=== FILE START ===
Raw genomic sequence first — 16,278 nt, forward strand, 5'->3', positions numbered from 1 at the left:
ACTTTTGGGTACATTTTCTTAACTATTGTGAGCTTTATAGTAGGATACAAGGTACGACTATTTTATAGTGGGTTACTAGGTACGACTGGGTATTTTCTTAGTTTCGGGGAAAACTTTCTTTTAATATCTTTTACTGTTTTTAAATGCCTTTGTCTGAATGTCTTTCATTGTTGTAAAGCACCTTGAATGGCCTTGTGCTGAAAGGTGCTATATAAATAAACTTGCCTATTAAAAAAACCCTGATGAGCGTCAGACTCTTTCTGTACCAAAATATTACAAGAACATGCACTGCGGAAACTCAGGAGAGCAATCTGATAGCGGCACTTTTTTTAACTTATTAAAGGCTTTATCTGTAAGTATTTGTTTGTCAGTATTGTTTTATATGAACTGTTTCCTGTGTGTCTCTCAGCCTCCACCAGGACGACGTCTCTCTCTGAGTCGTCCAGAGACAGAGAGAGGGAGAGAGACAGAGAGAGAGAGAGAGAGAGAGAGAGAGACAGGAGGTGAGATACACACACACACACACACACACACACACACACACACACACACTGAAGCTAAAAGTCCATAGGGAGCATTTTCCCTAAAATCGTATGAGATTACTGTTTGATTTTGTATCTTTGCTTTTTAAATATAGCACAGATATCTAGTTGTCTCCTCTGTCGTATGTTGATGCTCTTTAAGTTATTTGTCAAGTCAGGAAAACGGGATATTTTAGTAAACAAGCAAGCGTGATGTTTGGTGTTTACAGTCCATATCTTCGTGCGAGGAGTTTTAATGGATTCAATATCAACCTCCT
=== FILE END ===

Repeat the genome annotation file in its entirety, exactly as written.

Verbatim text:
Raw genomic sequence first — 16,278 nt, forward strand, 5'->3', positions numbered from 1 at the left:
ACTTTTGGGTACATTTTCTTAACTATTGTGAGCTTTATAGTAGGATACAAGGTACGACTATTTTATAGTGGGTTACTAGGTACGACTGGGTATTTTCTTAGTTTCGGGGAAAACTTTCTTTTAATATCTTTTACTGTTTTTAAATGCCTTTGTCTGAATGTCTTTCATTGTTGTAAAGCACCTTGAATGGCCTTGTGCTGAAAGGTGCTATATAAATAAACTTGCCTATTAAAAAAACCCTGATGAGCGTCAGACTCTTTCTGTACCAAAATATTACAAGAACATGCACTGCGGAAACTCAGGAGAGCAATCTGATAGCGGCACTTTTTTTAACTTATTAAAGGCTTTATCTGTAAGTATTTGTTTGTCAGTATTGTTTTATATGAACTGTTTCCTGTGTGTCTCTCAGCCTCCACCAGGACGACGTCTCTCTCTGAGTCGTCCAGAGACAGAGAGAGGGAGAGAGACAGAGAGAGAGAGAGAGAGAGAGAGAGAGACAGGAGGTGAGATACACACACACACACACACACACACACACACACACACACACACTGAAGCTAAAAGTCCATAGGGAGCATTTTCCCTAAAATCGTATGAGATTACTGTTTGATTTTGTATCTTTGCTTTTTAAATATAGCACAGATATCTAGTTGTCTCCTCTGTCGTATGTTGATGCTCTTTAAGTTATTTGTCAAGTCAGGAAAACGGGATATTTTAGTAAACAAGCAAGCGTGATGTTTGGTGTTTACAGTCCATATCTTCGTGCGAGGAGTTTTAATGGATTCAATATCAACCTCCT